Forcing Forsythia Branches to Flower Indoors in Winter


by Grandpa Cliff    18 Apr 2006, rev. 1 Jan 2007


All photos by Grandpa Cliff





[This webpage contains one activity and two experiments.]


In Winter, some people get anxious for Spring to arrive.  They wish to see some flowers in bloom.  In my area of New York State, the Forsythia bush begins to flower about early- to mid-April.  Near the end of February, it is possible to cut a branch of a Forsythia bush and force it to bloom indoors.  It might be done even earlier in some states.


Outdoors, Forsythia is a bush on which the yellow flowers appear before any leaves are seen.  They are one of the earliest blooming plants.  On warm days, they provide nectar for some insects.  The leaves begin to appear as the first flowers are withering.  Soon only the leaves remain, and the branches begin to lengthen.  


Most people trim their bushes at some point.  I do it only once a year, about the end of May.  If you look closely at the photo above, you can see the rounded shape that the bush had the previous Summer.  The branches that stick out beyond the rest of the bush give it an appealing wild look.  It is those long branches that can be forced to flower indoors.  


Bushes that are kept neatly trimmed during the growing season will not have branches suitable for this project, and they probably won't flower very well.  At some point in the growing season, the flower buds for the following Spring develop.  Trimming them off results in bush that will have few flowers in the next year.  Forsythia is a deciduous bush; it loses its leaves in Autumn.  The buds on it will be small overwinter, but they get more plump as Spring nears.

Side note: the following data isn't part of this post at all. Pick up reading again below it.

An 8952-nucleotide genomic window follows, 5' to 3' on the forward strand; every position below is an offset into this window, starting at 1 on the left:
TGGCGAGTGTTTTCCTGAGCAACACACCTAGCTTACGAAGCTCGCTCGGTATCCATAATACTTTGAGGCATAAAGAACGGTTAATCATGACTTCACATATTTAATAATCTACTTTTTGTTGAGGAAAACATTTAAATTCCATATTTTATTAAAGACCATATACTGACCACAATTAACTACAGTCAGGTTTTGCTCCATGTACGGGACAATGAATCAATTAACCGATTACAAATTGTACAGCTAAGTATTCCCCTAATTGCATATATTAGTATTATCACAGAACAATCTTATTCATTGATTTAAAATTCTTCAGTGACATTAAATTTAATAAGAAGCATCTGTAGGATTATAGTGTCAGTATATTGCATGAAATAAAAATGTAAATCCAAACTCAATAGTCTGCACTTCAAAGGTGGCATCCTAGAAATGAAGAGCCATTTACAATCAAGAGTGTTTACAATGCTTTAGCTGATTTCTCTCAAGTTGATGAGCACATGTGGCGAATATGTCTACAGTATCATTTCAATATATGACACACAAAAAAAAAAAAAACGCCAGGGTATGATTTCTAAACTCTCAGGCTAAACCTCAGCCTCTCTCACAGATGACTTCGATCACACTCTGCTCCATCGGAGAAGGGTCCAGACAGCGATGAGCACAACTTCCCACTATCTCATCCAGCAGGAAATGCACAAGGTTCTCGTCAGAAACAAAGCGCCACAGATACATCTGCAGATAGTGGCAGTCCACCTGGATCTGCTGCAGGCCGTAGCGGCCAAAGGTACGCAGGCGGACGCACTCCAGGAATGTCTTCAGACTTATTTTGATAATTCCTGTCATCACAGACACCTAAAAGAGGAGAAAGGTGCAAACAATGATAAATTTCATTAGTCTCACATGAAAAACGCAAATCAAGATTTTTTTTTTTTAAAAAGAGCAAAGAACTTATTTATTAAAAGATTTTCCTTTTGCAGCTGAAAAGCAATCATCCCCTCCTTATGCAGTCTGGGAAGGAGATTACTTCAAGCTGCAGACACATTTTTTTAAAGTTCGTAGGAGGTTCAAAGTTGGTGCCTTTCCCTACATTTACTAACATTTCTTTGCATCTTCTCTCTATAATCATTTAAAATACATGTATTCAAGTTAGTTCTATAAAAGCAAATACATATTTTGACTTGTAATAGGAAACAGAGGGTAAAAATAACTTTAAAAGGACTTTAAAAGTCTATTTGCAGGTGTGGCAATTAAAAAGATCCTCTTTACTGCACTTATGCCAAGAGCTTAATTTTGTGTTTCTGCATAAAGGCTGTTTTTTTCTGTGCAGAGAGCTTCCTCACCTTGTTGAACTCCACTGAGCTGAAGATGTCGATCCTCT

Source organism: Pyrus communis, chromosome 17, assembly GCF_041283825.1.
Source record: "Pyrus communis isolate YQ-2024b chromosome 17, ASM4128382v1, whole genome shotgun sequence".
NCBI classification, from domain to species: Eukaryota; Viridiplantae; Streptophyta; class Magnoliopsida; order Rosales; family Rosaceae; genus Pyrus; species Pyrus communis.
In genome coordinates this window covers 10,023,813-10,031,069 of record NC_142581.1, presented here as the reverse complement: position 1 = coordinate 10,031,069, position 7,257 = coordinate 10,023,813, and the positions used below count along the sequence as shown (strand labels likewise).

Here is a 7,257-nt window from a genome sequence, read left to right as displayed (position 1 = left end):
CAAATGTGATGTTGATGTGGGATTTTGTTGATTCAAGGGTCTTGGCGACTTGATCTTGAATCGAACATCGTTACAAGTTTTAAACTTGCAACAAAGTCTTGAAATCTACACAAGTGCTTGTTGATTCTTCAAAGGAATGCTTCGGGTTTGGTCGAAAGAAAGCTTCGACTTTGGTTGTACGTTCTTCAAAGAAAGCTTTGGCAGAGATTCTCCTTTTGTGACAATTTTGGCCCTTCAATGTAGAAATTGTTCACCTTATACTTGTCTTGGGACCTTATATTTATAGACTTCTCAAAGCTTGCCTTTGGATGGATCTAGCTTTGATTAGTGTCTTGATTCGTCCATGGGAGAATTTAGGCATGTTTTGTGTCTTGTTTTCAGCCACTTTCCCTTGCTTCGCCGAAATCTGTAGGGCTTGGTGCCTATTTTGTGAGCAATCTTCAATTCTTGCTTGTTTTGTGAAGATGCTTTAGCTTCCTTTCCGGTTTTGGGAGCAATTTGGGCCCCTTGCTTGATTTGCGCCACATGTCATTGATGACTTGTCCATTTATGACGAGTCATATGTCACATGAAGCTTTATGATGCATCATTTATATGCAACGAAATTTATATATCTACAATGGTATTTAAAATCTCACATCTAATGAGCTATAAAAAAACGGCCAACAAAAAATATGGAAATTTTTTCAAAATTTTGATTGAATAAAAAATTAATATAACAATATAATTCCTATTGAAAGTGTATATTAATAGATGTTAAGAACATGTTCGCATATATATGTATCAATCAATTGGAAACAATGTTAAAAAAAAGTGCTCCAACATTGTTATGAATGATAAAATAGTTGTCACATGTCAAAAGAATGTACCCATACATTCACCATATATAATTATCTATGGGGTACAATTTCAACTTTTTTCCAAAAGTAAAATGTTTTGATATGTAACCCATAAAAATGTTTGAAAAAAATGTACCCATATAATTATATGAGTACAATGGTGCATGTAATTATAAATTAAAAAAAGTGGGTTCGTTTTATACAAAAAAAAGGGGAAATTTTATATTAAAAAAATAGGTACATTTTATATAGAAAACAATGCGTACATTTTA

The yellow Forsythia petals are beginning 

to emerge from these flower buds.


Guidelines for Making Forsythia Branches Bloom Indoors


1)  Remove the branch (or several branches) when the temperature has been above freezing for two or three days, if possible.  The warm weather will help the buds expand a bit, and plump buds open sooner.


2)  A branch that is removed shortly before the normal flowering date may have its flower buds start opening in a couple of days.  Generally speaking, the farther it is from the natural blooming date, the longer the branch will take to bloom indoors.


3)  Forsythia branches are hollow.  The cut should be made on a diagonal, not straight across the branch.  Pruning shears are safe to use.  Or, let an adult remove the branch with a sharp knife.  A diagonal cut will increase the surface area through which water can be absorbed.  Dip the end of the branch in water very soon after removing it from the shrub.  That will prevent air from entering the tiny tubes in the cut end.  The air can stop water from entering.


4)  Using a hammer, hit the cut end of the stem just hard enough to make some breaks in the last inch or two.  That will increase the absorbing area even more.  The earlier the cutting is removed from the bush, the more helpful these breaks will be.  Another way to accomplish the same thing is to make some vertical cuts at the cut end with pruning shears.  Caution:  Some websites recommend that you take a sharp knife and make slices up the cut end (1-2" long).  However, Forsythia stems are tough, and using a knife this way is dangerous.  You should never cut toward any part of your body, especially a finger or hand.  Such cuts can be safely made with pruning shears.  Otherwise, use a hammer.  Get the stem into water quickly. 


5)  The cutting can be put directly into a vase if outdoor blooming is only a week or two away.  It is best kept quite cool for a day so that the cutting does not have to adjust to a big temperature change.  Then, bring it into a warmer part of the house.  It should be kept out of direct sunlight.  Any buds that are below water should be removed.  If you don't, they will be food to bacteria and cause the water to foul.